Tornado Shelters: When A Tornado Strikes Where Should You Hide?
Some people have a tornado shelter in their backyard, while others have an interior room that can withstand the damaging winds and flying debris of a tornado. For safety in a tornado, those who live in higher-level apartments or trailer homes must drive to a shelter. Let’s take a look at the different shelter situations and when it’s best to stay put.
Tornado Shelter Options
The Federal Emergency Management Agency recommends that you create a tornado shelter if you live in an area susceptible to tornadoes, especially Tornado Valley in Midwest. There are many options.
This option provides the most protection against extreme winds and debris. Underground shelters can be pre-built with walls and a concrete or reinforced steel ceiling. These shelters can be installed in your garage or yard. You can also stock them with a tornado shelter supply set that includes everything you need to weather the storm.
Fortified Interior Room
Underground shelters are not possible in certain areas due to the high water tables or rocky soil. Ground-floor fortified rooms are the best option when this happens. The structure, which can be made from wood and steel, or reinforced concrete, can be built while a home is being constructed. To protect against wind-driven overturning, it is self-contained and attached to the foundation of the house. The room can be used as a storage area during storms.
Pre-built shelters are a great option if your home doesn’t have a place for you to hide during storms than an indoor bathroom or closet. These rooms measure 8 feet by 8 feet and can be constructed of welded steel, steel panels that are set on top of a steel framework, or a prefabricated unit assembled on-site. This fortified structure, like built-in shelters should be attached to the foundation of your home and can double as storage space when it is not in use.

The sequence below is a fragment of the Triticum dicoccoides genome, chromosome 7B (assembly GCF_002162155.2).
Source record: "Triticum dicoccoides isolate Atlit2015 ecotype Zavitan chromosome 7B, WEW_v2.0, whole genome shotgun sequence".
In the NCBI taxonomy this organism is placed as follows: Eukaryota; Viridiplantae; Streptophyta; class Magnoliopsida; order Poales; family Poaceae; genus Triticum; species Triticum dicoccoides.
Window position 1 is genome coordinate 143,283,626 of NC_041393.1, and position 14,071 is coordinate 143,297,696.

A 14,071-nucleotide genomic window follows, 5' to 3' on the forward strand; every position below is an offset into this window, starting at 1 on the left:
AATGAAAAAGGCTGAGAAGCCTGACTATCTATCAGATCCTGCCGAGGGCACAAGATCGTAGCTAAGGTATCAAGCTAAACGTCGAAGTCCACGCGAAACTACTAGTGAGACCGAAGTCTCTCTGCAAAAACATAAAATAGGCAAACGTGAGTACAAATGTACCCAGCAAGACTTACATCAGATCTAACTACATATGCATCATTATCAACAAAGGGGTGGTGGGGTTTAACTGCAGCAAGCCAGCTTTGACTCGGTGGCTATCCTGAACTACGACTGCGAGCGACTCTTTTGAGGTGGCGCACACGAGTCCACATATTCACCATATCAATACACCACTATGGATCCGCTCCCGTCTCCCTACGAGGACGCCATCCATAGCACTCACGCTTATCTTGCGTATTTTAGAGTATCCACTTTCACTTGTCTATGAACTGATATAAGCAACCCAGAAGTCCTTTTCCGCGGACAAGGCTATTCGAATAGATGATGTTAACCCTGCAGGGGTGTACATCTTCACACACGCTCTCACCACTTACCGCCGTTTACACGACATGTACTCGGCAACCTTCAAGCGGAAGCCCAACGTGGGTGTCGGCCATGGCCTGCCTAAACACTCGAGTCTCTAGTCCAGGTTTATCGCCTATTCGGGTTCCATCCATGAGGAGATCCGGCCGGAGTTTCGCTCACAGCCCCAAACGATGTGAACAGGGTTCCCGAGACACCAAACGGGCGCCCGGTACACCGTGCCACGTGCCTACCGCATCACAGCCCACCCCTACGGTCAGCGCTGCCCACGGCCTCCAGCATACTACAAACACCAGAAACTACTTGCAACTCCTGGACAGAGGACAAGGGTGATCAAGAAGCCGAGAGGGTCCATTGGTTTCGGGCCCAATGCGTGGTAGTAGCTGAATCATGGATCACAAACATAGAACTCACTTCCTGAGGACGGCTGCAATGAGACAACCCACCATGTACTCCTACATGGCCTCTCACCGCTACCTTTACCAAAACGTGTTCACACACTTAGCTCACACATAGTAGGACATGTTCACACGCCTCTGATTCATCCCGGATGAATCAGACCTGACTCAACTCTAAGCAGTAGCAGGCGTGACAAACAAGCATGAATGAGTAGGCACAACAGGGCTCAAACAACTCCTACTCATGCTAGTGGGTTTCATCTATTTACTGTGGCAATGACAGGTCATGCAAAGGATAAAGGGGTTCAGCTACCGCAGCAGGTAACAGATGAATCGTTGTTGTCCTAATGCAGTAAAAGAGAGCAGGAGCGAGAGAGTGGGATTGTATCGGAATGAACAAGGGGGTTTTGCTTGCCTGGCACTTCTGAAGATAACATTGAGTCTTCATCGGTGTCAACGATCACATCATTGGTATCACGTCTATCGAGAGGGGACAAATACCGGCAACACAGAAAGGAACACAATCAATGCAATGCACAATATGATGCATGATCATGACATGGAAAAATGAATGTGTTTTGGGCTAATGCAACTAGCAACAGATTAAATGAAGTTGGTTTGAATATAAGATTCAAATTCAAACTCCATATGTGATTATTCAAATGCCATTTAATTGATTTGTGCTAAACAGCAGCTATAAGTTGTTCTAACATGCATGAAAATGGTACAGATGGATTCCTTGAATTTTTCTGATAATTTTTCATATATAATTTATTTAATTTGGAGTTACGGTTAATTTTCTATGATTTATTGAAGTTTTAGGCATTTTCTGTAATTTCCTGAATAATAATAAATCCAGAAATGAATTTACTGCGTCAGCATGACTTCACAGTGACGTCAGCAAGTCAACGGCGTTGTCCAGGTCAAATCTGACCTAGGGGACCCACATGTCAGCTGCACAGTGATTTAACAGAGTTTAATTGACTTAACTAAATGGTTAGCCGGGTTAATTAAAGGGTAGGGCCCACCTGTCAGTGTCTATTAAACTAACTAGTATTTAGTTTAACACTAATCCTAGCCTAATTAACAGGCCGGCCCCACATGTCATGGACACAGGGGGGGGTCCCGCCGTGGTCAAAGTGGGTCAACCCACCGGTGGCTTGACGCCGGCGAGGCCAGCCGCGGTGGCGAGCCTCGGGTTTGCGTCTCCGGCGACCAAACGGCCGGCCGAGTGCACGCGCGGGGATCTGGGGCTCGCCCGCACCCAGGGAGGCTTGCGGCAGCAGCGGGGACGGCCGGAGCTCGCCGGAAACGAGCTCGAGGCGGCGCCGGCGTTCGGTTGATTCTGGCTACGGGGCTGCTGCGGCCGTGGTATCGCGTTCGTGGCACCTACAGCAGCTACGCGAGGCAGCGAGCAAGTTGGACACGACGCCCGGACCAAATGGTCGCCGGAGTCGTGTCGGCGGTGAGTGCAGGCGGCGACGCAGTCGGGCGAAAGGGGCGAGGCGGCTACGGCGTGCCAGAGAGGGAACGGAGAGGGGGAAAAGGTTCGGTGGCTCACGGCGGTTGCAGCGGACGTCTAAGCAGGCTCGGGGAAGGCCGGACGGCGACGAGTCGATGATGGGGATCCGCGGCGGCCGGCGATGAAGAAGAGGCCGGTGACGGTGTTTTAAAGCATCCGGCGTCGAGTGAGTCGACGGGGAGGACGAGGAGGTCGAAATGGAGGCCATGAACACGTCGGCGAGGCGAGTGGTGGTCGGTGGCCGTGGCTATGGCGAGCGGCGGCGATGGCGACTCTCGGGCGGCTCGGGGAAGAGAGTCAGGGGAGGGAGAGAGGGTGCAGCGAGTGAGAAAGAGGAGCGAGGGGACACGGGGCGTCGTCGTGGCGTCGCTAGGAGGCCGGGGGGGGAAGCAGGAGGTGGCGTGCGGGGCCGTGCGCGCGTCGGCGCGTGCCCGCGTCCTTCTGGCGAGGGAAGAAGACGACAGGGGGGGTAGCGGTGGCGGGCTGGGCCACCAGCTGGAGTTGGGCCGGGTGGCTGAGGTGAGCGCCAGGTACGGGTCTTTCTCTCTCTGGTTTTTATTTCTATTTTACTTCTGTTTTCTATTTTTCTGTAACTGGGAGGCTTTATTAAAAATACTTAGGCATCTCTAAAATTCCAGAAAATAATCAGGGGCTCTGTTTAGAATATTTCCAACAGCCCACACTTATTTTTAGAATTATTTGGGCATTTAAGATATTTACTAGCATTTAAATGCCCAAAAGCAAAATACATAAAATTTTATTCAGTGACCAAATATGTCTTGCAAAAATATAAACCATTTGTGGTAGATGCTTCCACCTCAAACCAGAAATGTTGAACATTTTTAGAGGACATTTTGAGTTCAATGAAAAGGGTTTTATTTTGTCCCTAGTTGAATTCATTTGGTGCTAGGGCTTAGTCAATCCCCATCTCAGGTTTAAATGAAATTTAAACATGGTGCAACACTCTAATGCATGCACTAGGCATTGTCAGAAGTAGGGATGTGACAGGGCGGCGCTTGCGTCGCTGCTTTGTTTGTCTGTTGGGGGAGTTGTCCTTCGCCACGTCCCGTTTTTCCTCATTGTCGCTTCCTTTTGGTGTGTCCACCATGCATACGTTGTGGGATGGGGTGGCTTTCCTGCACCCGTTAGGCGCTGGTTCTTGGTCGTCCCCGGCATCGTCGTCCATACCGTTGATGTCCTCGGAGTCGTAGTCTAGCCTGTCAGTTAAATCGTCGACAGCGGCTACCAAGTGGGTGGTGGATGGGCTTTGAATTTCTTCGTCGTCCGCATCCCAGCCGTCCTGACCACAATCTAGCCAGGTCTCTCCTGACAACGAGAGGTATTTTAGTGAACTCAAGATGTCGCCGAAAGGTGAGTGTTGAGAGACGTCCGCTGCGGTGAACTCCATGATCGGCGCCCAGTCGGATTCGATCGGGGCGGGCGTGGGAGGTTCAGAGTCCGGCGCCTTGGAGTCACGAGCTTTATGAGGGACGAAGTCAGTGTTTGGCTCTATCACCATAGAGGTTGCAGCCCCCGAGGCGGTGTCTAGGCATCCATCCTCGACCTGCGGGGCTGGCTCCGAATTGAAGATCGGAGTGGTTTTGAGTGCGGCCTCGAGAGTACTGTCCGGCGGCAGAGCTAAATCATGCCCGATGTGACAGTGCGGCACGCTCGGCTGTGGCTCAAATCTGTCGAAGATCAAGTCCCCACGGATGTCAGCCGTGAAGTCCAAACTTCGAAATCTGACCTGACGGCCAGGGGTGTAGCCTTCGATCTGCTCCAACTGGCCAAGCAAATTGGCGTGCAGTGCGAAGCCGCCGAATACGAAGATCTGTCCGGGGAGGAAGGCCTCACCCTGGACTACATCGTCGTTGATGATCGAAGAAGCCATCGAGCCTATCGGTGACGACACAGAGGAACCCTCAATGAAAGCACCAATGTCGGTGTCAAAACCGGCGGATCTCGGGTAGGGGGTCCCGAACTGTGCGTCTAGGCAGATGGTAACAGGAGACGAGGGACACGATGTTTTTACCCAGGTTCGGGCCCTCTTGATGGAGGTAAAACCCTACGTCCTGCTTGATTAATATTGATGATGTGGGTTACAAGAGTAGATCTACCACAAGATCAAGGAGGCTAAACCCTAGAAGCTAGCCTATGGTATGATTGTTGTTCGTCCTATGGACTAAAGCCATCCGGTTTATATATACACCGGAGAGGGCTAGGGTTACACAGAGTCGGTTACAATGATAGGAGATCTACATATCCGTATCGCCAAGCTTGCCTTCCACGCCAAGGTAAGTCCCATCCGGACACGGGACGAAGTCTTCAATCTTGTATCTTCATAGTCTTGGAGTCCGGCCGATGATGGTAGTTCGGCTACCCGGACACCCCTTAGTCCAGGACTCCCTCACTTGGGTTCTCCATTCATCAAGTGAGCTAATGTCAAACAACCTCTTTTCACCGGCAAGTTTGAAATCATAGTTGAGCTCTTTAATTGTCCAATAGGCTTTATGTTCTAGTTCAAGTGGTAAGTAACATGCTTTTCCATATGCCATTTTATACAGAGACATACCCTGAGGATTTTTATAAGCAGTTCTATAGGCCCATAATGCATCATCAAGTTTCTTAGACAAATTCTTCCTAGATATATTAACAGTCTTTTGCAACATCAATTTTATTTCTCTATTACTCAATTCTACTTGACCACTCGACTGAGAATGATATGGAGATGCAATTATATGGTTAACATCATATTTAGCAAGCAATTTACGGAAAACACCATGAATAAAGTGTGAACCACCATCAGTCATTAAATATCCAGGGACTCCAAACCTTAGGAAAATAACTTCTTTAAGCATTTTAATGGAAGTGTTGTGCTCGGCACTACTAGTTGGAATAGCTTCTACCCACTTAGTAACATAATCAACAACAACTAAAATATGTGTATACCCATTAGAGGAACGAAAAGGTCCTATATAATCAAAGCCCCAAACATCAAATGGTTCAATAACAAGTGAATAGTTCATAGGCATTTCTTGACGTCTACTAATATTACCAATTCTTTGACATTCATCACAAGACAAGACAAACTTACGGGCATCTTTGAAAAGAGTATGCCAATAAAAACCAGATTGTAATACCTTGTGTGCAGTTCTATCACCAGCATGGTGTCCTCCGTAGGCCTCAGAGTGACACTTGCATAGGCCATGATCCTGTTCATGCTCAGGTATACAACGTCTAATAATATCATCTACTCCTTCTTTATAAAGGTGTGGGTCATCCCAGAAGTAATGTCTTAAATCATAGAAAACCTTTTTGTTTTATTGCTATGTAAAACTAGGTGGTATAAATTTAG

How do I find a community tornado shelter
You always have the option of evacuating to a tornado shelter if you live in an apartment or trailer home. Even if you are certain where the closest shelter is located, don’t assume that it’s available, even if there’s a tornado warning.
Sheltering in Severe Weather
You will receive an alert on your phone, or on the radio, that a tornado watch has been declared, which means that conditions are favorable for a tornado to form. You must act now.
Tornado Watch Issued
• Review your emergency preparedness plan, and make sure you have a disaster kit ready for when you need it.
• You should always be ready to go if you need it.
• If you are unable to find the shelter entrance from outside, bring a NOAA radio battery-powered with you. Once it is safe, crawl down and wait for safety.
• You don’t have to drive to the nearest shelter. Visit the Red Cross website and find one near you.